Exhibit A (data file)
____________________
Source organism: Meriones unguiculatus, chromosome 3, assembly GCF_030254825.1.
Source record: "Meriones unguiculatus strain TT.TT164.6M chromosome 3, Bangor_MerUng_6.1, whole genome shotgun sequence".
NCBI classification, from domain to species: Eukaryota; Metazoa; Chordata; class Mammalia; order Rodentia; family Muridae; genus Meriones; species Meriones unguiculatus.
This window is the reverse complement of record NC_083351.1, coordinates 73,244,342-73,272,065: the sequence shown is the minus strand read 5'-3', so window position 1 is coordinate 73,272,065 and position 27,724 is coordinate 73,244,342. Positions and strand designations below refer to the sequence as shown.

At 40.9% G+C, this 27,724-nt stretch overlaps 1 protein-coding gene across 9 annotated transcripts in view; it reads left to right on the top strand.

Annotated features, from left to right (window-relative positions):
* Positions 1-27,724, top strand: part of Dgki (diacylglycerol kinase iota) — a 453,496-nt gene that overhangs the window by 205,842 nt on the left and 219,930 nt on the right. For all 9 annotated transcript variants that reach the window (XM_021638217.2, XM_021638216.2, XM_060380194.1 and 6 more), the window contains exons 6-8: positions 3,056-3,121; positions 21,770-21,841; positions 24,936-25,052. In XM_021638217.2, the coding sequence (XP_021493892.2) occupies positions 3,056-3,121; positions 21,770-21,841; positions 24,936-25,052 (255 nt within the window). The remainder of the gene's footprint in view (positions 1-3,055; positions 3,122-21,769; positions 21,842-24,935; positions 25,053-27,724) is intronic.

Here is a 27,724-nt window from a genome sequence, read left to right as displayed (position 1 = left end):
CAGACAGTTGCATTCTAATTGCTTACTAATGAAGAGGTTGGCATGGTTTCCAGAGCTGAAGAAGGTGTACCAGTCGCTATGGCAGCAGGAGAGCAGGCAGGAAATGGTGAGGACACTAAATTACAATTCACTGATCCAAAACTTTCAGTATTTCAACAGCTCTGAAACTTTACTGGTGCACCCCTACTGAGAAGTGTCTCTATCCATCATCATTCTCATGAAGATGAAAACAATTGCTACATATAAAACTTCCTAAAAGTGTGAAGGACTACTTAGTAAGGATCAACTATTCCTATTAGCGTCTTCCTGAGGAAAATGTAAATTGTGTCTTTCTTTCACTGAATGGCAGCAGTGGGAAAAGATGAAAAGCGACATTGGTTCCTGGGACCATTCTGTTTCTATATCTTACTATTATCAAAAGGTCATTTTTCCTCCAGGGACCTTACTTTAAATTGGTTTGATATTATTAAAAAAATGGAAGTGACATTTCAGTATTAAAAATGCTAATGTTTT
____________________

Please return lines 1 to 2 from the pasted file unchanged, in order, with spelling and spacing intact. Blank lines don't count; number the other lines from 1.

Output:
Source organism: Meriones unguiculatus, chromosome 3, assembly GCF_030254825.1.
Source record: "Meriones unguiculatus strain TT.TT164.6M chromosome 3, Bangor_MerUng_6.1, whole genome shotgun sequence".